11 January 2004
Cost of Bush Space Initiative Unclear
By Paul Recer
AP Science Writer


WASHINGTON (AP) -- The cost of a new space initiative to return American astronauts to the moon and then on to Mars would depend on when the nation decided to go and how ambitious the missions turned out to be.

President Bush is expected next week to announce a program to establish a permanent human colony on the moon and then, a decade or so later, to send humans to Mars.

A key to relearning how to live and work beyond low Earth orbit is establishing an L1 Gateway, a point of gravitational balance between Earth and the Moon. From L1, space science advancements are possible, as well as moving humankind back to the Moon and onward.

A blend of robots and humans transforms the Moon into a 21st Century hub for science and a jumping off point for deep space missions.

Artificial gravity generated by a Mars rotator transfer vehicle helps thwart the impact of microgravity on the human body during lengthy voyages.

The bare outline of the president's plan revealed by White House officials follows the footprints of an effort proposed by his father, the first President Bush. The cost of that program was estimated in 1989 at $400 billion to $500 billion. Congress was not in the mood to spring from that kind of an investment in space and the program never left the launch pad.

The new moon-Mars program may face similar skepticism from Congress at a time of budget deficits, the Iraq occupation and the war on terrorism.

Rep. Sherwood Boehlert, R-N.Y., chairman of the House Science Committee, said last fall that the space agency should not expect "an unlimited budget" for any new visionary program.

"The federal government has too few resources and too many obligations to give NASA a blank check," said Boehlert in an Oct. 16 statement. "Any vision that assumes massive spending increases for NASA is doomed to fail."

During the era of the Cold War, when competition with the Soviet Union was a national priority, NASA enjoyed a generous flow of funds from Congress to finance the moon race.

NASA won that race, putting 12 men on the moon and returning them safely, at a cost of $25 billion in 1969 dollars. That same effort today would cost at least $127 billion, allowing for inflation. And the technical challenges and expense of Apollo are pale by comparison with the moon-Mars effort expected to be proposed by the Bush administration.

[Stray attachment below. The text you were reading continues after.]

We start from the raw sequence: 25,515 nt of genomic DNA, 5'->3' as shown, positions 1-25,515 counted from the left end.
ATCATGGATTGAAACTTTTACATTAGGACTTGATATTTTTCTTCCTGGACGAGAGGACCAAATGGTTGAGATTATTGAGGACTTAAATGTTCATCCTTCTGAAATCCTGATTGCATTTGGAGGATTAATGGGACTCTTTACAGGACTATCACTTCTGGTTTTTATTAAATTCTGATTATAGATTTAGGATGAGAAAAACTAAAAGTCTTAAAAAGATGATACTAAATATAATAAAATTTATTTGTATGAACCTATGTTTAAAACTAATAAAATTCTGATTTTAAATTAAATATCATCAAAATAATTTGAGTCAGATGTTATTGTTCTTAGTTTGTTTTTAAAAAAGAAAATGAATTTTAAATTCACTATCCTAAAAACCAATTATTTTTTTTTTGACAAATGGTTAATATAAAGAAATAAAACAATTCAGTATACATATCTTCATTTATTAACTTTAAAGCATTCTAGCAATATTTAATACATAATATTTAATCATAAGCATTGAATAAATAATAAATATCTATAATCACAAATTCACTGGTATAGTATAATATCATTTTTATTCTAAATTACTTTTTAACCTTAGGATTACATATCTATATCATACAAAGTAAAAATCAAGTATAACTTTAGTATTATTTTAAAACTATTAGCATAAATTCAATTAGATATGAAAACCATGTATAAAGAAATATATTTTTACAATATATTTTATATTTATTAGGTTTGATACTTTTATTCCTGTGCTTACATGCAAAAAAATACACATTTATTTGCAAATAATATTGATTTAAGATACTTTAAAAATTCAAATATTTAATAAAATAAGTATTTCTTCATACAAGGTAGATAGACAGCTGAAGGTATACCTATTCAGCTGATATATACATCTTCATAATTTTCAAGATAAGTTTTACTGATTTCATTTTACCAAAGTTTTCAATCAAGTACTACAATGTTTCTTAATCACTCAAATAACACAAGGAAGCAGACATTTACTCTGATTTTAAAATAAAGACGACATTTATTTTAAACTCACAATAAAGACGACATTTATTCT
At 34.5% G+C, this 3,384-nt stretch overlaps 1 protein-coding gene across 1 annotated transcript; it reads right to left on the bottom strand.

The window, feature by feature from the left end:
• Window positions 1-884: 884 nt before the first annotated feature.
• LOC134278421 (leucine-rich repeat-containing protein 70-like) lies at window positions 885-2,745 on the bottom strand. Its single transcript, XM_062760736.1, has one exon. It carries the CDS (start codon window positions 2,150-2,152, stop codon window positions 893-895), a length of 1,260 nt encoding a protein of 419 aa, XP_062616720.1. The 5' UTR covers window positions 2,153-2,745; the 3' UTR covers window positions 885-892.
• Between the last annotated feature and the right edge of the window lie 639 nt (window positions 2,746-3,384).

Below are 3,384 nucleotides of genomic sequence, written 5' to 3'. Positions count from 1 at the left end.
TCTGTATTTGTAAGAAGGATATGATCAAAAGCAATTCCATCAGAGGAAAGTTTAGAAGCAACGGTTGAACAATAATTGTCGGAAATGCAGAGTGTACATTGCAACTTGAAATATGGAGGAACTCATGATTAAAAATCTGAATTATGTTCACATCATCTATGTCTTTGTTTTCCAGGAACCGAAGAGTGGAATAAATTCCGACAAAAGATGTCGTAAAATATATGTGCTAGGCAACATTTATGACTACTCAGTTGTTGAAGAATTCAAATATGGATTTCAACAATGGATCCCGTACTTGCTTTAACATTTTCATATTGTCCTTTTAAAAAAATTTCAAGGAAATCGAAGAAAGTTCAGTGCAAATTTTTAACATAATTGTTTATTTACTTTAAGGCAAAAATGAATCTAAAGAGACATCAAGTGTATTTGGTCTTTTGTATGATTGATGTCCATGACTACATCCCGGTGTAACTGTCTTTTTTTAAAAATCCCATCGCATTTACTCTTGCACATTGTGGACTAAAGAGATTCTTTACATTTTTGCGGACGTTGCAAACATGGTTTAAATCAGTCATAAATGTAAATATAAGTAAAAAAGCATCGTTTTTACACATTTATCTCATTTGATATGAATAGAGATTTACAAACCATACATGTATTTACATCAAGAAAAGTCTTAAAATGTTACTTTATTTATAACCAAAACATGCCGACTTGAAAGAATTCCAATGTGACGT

Depending on how elaborate the plans are and how quickly the nation decided to accomplish them, the ultimate costs could be over $750 billion spread over many years.

Setting a permanent colony on the moon would require designing and building new heavy lift rockets, spacecraft to take people to lunar orbit and still other spacecraft to ferry them to and from the surface.

It would also require developing new techniques of housing and supplying people for long periods of time in a vacuum environment where the temperatures can range from 250 degrees to minus 250 degrees.

An expedition to Mars is even more daunting. Just getting there could take months, unless new propulsion systems, using electric rockets, are developed to accelerate the journey. Then, there have to be dependable ways to get people to and from the Martian surface from an orbiting mother ship. And once there, there would be a need for power, probably coming from a compact nuclear generator that has yet to be designed and built.

Still another craft may be needed -- a robot cargo ship that could deliver supplies to the Mars to await the arrival of humans or to resupply those already there.

In the past, some projects, such as the space shuttle, were trimmed back under budgetary pressures from Congress, and some say the first victim of such cost-cutting can be safety.

In testimony before Congress last fall, Michael D. Griffin, a former associate administrator for exploration at NASA, said the agency could accomplish major lunar and Martian exploration by increasing the agency's $15 billion budget by $5 billion a year. For this to work, though, there would have to be a change of lifestyle within NASA, he said.

"Space activities so far have been largely episodic, when, in fact, the need to become ... a way of life," said Griffin.

Much of NASA's manned spaceflight budget is now being drained by the demands of returning the space shuttle to orbit in the wake of the Columbia accident last year. More money may be required. The budget is also hit hard by the need to maintain and continue to build the International Space Station.


Humans in Space: Resource Guide
Scientists, policy experts and space artists have been working in recent years to envision the future of human spaceflight. Here's some of what they imagine:

Future Mars Bases

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